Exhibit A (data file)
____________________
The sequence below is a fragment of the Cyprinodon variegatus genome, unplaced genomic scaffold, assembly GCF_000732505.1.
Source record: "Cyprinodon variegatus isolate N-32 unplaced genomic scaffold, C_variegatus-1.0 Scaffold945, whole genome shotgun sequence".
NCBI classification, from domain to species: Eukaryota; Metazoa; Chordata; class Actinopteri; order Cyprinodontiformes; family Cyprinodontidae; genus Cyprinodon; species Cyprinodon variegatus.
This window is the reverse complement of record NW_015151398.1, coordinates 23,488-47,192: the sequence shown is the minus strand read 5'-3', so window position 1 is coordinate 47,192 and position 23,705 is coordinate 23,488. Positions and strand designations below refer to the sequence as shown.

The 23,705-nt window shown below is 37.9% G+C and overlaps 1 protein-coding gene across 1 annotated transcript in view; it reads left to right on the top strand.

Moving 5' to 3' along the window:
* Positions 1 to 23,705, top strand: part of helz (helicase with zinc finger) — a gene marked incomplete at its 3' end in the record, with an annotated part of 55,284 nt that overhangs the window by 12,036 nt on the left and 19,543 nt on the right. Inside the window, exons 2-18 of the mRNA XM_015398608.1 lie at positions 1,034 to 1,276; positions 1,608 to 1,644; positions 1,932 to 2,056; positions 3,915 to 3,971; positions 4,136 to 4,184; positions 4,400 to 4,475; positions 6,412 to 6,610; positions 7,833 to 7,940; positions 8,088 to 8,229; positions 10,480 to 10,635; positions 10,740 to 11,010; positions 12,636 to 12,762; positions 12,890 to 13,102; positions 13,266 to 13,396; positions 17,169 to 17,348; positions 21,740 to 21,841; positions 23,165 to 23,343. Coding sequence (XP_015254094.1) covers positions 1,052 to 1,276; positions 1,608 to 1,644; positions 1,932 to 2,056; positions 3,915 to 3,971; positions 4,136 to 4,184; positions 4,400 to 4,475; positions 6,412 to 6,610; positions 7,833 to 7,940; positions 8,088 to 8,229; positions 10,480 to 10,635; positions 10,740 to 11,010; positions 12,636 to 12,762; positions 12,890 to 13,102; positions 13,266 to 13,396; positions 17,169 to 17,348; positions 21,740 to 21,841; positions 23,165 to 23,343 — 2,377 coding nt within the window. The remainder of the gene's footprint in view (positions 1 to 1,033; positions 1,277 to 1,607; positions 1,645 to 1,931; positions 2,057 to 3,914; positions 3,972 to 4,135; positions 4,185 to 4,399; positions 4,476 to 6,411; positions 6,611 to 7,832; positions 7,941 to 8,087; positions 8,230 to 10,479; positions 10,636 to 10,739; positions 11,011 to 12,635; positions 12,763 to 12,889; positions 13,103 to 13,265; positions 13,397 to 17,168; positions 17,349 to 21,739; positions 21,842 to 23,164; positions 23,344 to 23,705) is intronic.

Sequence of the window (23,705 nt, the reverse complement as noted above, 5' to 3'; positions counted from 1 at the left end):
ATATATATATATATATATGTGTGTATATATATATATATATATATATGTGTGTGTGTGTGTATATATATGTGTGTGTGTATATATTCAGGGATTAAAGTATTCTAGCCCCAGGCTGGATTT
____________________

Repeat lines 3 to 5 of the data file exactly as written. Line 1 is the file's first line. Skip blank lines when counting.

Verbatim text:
NCBI classification, from domain to species: Eukaryota; Metazoa; Chordata; class Actinopteri; order Cyprinodontiformes; family Cyprinodontidae; genus Cyprinodon; species Cyprinodon variegatus.
This window is the reverse complement of record NW_015151398.1, coordinates 23,488-47,192: the sequence shown is the minus strand read 5'-3', so window position 1 is coordinate 47,192 and position 23,705 is coordinate 23,488. Positions and strand designations below refer to the sequence as shown.

The 23,705-nt window shown below is 37.9% G+C and overlaps 1 protein-coding gene across 1 annotated transcript in view; it reads left to right on the top strand.